The results of the NCSU testing are particularly impressive. The testing focused on bond and shear behavior of concrete beams and slabs with LSP and normalweight coarse and fine aggregate at target unit weights of 120 and 130 pcf. The results of bond testing "...confirmed that the bond strength of beams containing [LSP] met the bond requirements specified by ACI 318-08." A similar conclusion was reached based on shear testing: "In all cases the measured shear strength exceeded the predicted values using the equations of ACI 318-08...." A closer examination of the shear test results shows that Vc, the measured shear strength of the concrete (no contribution from web reinforcement) substantially exceeded ACI predicted values. For the 120 pcf mix design, the measured shear contribution of the concrete Vc exceeded the predicted value by 58% (measured/predicted=1.58). This is strikingly good behavior. One could argue that this can be explained by conservatism in the ACI shear equations; however, many other beam shear tests (on specimens without LSP) have shown measured/predicted Vc results with much smaller ratios, closer to 1.0. That strongly suggests that the LSP enhanced the concrete shear capacity to some significant degree in these tests. Another notable conclusion of the NCSU testing was that the ACI 318 "" modifier for lightweight concrete need not apply to middleweight concrete with LSP.

Elemix Canada Olympic Park elevated deck. Courtesy of Plasti-Fab Ltd.

Middleweight with Heavyweight Savings

Based on what I have learned in my involvement with this material, I believe that middleweight concrete could have a major impact on concrete construction. A concrete with mechanical properties equal to or better than conventional normalweight concrete, but weighing 20% less is a big deal. Its use results in significant savings in reinforcing steel in all structural elements of a concrete building: the floor system, columns, walls and foundations. Secondary benefits of middleweight concrete include, among others:

  • Reduced structural beam depth, resulting in a greener, more sustainable building with:

- Less volume to heat and cool

- Less vertical height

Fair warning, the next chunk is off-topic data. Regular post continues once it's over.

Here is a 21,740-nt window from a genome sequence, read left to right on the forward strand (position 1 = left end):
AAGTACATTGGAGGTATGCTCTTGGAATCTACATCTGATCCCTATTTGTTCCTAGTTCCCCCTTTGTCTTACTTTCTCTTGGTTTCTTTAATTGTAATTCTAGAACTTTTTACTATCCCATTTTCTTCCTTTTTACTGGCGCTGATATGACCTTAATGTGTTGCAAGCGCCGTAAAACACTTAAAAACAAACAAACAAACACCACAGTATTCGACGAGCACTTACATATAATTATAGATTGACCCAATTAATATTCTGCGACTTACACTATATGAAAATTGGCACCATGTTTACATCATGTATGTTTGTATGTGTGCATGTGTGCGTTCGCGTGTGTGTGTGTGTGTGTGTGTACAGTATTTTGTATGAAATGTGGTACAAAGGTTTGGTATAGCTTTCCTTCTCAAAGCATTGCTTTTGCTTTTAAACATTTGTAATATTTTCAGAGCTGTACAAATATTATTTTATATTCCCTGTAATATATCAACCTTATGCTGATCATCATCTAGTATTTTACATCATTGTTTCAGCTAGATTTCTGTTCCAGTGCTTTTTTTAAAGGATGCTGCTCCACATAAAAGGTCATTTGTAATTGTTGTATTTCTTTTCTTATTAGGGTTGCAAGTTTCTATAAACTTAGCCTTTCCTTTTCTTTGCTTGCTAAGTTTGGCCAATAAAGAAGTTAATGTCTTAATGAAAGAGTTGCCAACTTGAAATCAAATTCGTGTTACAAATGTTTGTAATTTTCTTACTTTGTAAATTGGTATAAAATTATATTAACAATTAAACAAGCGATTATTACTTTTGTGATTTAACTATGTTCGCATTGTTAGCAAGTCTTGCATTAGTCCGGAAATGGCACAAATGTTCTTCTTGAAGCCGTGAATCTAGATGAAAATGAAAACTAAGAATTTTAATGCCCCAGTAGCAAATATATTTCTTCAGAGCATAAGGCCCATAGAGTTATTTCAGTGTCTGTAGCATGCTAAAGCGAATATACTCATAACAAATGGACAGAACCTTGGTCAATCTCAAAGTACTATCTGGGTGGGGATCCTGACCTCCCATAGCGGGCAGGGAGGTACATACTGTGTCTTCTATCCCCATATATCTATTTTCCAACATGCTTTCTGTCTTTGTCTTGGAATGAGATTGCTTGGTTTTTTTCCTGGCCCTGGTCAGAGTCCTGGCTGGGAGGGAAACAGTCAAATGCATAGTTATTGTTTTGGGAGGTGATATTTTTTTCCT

- Less raw materials used in the structure including structural materials, envelope, skin, plumbing, electrical, anything related to building height

- Less impact on the community at construction (fewer raw material deliveries), during the life cycle (lower HVAC cost), and at demolition (less debris)

- All the related cost and time savings

  • Improved fire resistance and freeze/thaw durability.
  • Improved constructability including pumpability, placing, finishing, and reduced formwork loading.
Concrete with ELEMIX being poured. Courtesy of Syntheon.

Based on current estimates for the cost of LSP, it appears that its use in the floor systems of cast-in-place concrete buildings can result in a net savings in the total cost of the structural frame of 2-4% with no downside, and some significant improvements in performance.

Elaborating further on the economics of middleweight concrete, it has been my experience that the installed cost of reinforcement (prestressed and nonprestressed) represents about one-third of the total cost of a cast-in-place structural concrete frame. Forming and concrete contribute the remaining two thirds. If middleweight concrete (120 pcf) replaces normalweight concrete in a structural frame, and superimposed dead load is negligible, the frame dead load is reduced by 20%. The frame reinforcement designed to resist seismic loads (shearwalls, SMRF, seismic foundation elements) will be reduced by the full 20%, since it is directly proportional to dead load. However, the reinforcement which is designed to resist gravity loads, will be reduced by a smaller percentage.

A ride on trowel levels ELEMIX at the River City Casino in St. Louis, MO. Courtesy of Syntheon.